Twenty-First Sunday in Ordinary Time, Second Reading: Extracted from the letter of Saint Paul to the Romans 11:33-36
How rich are the depths of God – how deep his wisdom and knowledge – and how impossible to penetrate his motives or understand his methods!
Who could ever know the mind of the Lord?
Who could ever be his counsellor?
Who could ever give him anything or lend him anything?
All that exists comes from him; all is by him and for him.
To him be glory for ever! Amen.
Compare the above mentioned with what has been written by the same Saint Paul in I Corinthians 2: 10b-16 below:
10b “The Spirit searches all things, even the deep things of God.
11 For who knows a person’s thoughts except their own spirit within them? In the same way no one knows the thoughts of God except the Spirit of God.
12 What we have received is not the spirit of the world, but the Spirit who is from God, so that we may understand what God has freely given us.
13 This is what we speak, not in words taught us by human wisdom but in words taught by the Spirit, explaining spiritual realities with Spirit-taught words.
14 The person without the Spirit does not accept the things that come from the Spirit of God but considers them foolishness, and cannot understand them because they are discerned only through the Spirit.
15 The person with the Spirit makes judgments about all things, but such a person is not subject to merely human judgments,
16 for, “Who has known the mind of the Lord so as to instruct him?”
But we have the mind of Christ.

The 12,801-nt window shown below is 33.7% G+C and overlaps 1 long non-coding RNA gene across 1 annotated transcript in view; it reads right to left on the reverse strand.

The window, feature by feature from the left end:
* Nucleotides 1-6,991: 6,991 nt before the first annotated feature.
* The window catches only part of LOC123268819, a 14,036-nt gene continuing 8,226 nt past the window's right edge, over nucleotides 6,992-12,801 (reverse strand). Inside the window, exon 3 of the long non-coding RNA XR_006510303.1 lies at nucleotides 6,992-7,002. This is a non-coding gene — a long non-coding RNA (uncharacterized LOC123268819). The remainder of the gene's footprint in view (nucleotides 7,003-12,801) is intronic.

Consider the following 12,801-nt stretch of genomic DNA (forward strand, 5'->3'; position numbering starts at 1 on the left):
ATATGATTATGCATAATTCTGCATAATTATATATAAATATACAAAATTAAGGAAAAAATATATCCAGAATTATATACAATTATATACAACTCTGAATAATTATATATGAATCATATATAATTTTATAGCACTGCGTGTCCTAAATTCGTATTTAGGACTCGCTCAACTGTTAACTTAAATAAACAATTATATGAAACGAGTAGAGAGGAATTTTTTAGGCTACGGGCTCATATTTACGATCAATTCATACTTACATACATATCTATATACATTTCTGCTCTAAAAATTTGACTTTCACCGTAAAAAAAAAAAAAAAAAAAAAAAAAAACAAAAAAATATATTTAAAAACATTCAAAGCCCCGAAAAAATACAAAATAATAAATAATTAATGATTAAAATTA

2 Corinthians 5:19
God in Christ was reconciling the world to himself,
and he has entrusted to us the news that they are reconciled.
You are Peter and on this rock I will build my Church.
And the gates of the underworld can never hold out against it.
Twenty-First Sunday in Ordinary Time, Gospel Reading: Extracted from the holy Gospel according to Matthew 16:13-20
When Jesus came to the region of Caesarea Philippi he put this question to his disciples, ‘Who do people say the Son of Man is?’
And they said, ‘Some say he is John the Baptist, some Elijah, and others Jeremiah or one of the prophets.’
‘But you,’ he said ‘who do you say I am?’
Then Simon Peter spoke up, ‘You are the Christ,’ he said, ‘the Son of the living God.’
Jesus replied, ‘Simon son of Jonah, you are a happy man! Because it was not flesh and blood that revealed this to you but my Father in heaven. So I now say to you: You are Peter and on this rock I will build my Church. And the gates of the underworld can never hold out against it. I will give you the keys of the kingdom of heaven: whatever you bind on earth shall be considered bound in heaven; whatever you loose on earth shall be considered loosed in heaven.’
Then he gave the disciples strict orders not to tell anyone that he was the Christ.
It was the 21st Sunday in Ordinary Time on 24 August 2014.
The Readings that were read in the Eucharistic Celebrations all over the world on that day are shown in the previous page & above:
First Reading: Isaiah 22:19-23,
Responsorial: Psalm 138:1-3, 6, 8,
Second Reading: Romans 11:33-36 &
Gospel Reading: Matthew 16:13-20.
We have extracted the Homilies of Saint Pope John Paul II, Pope Benedict XVI & Pope Francis I based on the aforesaid Readings to share with you, so that you could similarly be encouraged:
The Pope is the “Servant of the servants of God”. The Virgin Mary is the royal servant of love. All the Saints behave as God’s faithful servants.
Jesus, do you know that there are people who claimed that they are closest to You but behave exactly like Your Boss “老板” ? Let me check if I am also like them?